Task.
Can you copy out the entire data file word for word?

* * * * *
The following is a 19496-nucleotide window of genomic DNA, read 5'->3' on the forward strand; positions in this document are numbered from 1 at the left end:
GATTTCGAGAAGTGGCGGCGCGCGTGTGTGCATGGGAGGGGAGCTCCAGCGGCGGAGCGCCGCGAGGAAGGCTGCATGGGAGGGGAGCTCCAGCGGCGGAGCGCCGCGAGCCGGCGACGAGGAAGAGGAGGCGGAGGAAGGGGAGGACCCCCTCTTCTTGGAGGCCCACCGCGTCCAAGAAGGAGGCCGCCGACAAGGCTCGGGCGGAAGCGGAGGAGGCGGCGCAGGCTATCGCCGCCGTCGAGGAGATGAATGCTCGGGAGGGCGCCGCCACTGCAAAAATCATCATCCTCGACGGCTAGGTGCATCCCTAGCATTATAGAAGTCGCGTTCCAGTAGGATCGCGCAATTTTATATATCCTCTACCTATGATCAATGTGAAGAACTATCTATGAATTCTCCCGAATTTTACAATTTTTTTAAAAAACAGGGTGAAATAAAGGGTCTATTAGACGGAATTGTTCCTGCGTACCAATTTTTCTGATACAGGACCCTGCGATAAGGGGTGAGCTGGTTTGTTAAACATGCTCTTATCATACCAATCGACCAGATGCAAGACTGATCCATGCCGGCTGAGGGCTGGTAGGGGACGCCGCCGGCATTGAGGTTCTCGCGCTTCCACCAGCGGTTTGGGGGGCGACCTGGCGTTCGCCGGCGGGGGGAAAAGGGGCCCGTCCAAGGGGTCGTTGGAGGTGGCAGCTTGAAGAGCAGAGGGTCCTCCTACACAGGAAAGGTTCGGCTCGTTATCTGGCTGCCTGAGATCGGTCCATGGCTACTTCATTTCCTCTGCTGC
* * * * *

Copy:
The following is a 19496-nucleotide window of genomic DNA, read 5'->3' on the forward strand; positions in this document are numbered from 1 at the left end:
GATTTCGAGAAGTGGCGGCGCGCGTGTGTGCATGGGAGGGGAGCTCCAGCGGCGGAGCGCCGCGAGGAAGGCTGCATGGGAGGGGAGCTCCAGCGGCGGAGCGCCGCGAGCCGGCGACGAGGAAGAGGAGGCGGAGGAAGGGGAGGACCCCCTCTTCTTGGAGGCCCACCGCGTCCAAGAAGGAGGCCGCCGACAAGGCTCGGGCGGAAGCGGAGGAGGCGGCGCAGGCTATCGCCGCCGTCGAGGAGATGAATGCTCGGGAGGGCGCCGCCACTGCAAAAATCATCATCCTCGACGGCTAGGTGCATCCCTAGCATTATAGAAGTCGCGTTCCAGTAGGATCGCGCAATTTTATATATCCTCTACCTATGATCAATGTGAAGAACTATCTATGAATTCTCCCGAATTTTACAATTTTTTTAAAAAACAGGGTGAAATAAAGGGTCTATTAGACGGAATTGTTCCTGCGTACCAATTTTTCTGATACAGGACCCTGCGATAAGGGGTGAGCTGGTTTGTTAAACATGCTCTTATCATACCAATCGACCAGATGCAAGACTGATCCATGCCGGCTGAGGGCTGGTAGGGGACGCCGCCGGCATTGAGGTTCTCGCGCTTCCACCAGCGGTTTGGGGGGCGACCTGGCGTTCGCCGGCGGGGGGAAAAGGGGCCCGTCCAAGGGGTCGTTGGAGGTGGCAGCTTGAAGAGCAGAGGGTCCTCCTACACAGGAAAGGTTCGGCTCGTTATCTGGCTGCCTGAGATCGGTCCATGGCTACTTCATTTCCTCTGCTGC